No one knows the exact number, of course, but professional marketers generally agree that a strong and powerful headline accounts for 70-80% of the effectiveness of every advertisement.
That’s a pretty remarkable statistic when you think about it. A few words at the top of the ad can either make or break the selling power of the entire remaining ad copy.
Why is that true?
Well, if you consider that most readers sprint from one headline to the next when they “read” a newspaper you’ll understand that the viewer is randomly (or maybe methodically) sorting each entry to find clues that tell him “this might be the type of content I want read more thoroughly.”
Headlines are usually bold, easy to locate, and often they are summaries of the content of the ad or article. At a quick glance, it’s pretty easy to decide if you want to stay and dig deeper or jump to the next headline.
It’s not too hard to see why headlines are critical to the success of an ad. If a headline doesn’t grab your attention and force you to stop and read more, you’ll simply skim to the next article or ad, never to come back to the one that you just dismissed.
You can understand why successful copywriting professionals insist that every ad, every article, every bit of content include a very strong headline.
I remember reading about the process that a very famous copy writer went through to complete an advertisement. He would spend a full 80% of his time on a given project coming up with many various headlines, maybe 200 in all … really that many!
Over a week’s time, he would (through the process of elimination) narrow the list of headlines down to about half a dozen that he thought were the best.
Then he would write the content of the ad, do some refining, and set up a trial run — a test of each headline, all with the same ad content.
His test would be on a small number of respondents, but it gave him an idea of which ad would pull the best conversion of prospects into buyers. It wasn’t until there was a clear winner of a headline that he would then roll out his sales campaign in full scale using the number one headline.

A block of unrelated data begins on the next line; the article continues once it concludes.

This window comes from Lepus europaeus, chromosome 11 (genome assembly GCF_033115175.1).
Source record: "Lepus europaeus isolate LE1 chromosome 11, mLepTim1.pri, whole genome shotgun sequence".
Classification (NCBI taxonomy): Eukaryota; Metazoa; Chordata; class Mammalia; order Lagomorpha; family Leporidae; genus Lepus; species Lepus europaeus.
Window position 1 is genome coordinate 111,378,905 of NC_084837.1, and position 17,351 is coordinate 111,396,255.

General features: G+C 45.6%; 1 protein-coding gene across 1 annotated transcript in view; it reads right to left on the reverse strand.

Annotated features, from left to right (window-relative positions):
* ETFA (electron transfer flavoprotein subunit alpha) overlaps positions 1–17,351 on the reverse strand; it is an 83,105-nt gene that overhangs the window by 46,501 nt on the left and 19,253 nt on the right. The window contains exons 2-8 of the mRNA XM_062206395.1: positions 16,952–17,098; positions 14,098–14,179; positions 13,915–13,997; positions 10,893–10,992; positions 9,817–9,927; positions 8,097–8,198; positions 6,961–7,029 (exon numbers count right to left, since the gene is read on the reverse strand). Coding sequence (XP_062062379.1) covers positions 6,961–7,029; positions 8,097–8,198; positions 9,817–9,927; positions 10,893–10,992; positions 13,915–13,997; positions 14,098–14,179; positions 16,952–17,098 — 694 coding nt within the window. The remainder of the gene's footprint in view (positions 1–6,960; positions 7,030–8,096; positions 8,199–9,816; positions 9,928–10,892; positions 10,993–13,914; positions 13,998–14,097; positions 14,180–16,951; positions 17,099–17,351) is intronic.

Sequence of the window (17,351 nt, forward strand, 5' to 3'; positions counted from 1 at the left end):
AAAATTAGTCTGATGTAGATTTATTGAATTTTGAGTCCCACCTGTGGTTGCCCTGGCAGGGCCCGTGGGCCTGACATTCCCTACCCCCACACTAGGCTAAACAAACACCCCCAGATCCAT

As much as possible, he wanted to spend his effort and time in grabbing the reader’s attention and “forcing” him to stick around to see what was in the ad copy itself. I suppose he figured if he couldn’t at least do that much, having the greatest ad copy in the world wouldn’t amount to anything – who be there to read the remainder of the text if the headline didn’t work?
Most good copywriters keep a file (sometimes called a “swipe file”) of effective headlines, those created by others that seem to work well. They may have hundreds of examples tucked away for future reference.
In fact, one of the best ways for you, as a new business owner, to come up with a strong headline is to use the successful headlines of a previous ad and modify or adjust it to be applicable to your own product or service.
We’ll talk more in the future about the fine points of creating profitable headlines for your ads.
I would highly recommend that you begin a file of headlines that appeal to you. Dissect them and learn why they are so powerful. Why did they grab your attention? How can you “repurpose” those headlines for use in your own products or services?
How about this one found in the National Enquirer: “Boy eats his own head!” Is that powerful, or what? Don’t you just want to find out what that’s all about right now?
Until next time . . .
To your online business success!